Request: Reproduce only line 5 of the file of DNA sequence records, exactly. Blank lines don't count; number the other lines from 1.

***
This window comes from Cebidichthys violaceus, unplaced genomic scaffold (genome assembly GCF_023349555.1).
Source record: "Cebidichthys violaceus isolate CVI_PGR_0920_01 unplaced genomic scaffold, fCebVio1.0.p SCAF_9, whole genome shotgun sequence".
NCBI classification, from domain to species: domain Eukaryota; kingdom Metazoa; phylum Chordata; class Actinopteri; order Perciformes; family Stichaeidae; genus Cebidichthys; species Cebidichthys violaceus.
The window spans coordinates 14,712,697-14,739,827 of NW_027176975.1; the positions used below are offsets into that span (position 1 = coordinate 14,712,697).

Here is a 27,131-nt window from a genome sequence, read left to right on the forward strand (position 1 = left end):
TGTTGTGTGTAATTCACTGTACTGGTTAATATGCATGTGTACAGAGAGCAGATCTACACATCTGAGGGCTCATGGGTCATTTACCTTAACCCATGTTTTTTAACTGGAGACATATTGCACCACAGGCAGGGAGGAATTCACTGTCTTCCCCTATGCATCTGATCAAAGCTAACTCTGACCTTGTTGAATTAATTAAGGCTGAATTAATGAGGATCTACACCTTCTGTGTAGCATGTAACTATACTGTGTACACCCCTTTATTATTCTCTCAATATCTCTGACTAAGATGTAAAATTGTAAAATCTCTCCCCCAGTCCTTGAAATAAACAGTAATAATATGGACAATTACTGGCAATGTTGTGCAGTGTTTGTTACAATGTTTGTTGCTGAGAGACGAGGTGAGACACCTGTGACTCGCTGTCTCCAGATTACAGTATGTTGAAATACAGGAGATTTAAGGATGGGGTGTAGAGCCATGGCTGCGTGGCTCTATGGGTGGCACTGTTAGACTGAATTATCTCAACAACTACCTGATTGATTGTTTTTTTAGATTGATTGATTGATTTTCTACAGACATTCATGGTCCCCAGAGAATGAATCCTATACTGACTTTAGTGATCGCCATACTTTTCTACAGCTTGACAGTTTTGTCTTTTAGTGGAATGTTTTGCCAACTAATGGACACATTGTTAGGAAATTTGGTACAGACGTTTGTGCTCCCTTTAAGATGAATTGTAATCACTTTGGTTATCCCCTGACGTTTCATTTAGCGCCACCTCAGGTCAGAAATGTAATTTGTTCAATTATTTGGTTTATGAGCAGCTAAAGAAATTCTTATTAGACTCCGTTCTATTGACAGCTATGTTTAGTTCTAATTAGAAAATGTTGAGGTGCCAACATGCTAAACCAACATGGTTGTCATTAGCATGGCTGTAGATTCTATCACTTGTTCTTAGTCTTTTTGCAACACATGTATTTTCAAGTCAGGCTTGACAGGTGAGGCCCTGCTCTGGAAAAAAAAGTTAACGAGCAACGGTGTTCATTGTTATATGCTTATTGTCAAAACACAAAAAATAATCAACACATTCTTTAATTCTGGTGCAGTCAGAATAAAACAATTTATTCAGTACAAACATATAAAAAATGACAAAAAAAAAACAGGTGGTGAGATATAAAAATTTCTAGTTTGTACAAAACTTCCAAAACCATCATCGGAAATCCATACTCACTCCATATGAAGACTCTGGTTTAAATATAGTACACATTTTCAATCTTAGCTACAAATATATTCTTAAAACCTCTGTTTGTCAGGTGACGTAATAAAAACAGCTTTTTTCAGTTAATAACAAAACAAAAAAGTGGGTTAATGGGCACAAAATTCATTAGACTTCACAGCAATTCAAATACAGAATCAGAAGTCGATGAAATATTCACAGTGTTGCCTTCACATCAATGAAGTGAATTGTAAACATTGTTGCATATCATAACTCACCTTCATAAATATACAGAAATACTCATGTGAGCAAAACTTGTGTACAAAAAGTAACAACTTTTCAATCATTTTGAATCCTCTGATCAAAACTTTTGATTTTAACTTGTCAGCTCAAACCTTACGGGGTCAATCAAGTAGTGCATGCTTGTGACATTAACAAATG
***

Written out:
Here is a 27,131-nt window from a genome sequence, read left to right on the forward strand (position 1 = left end):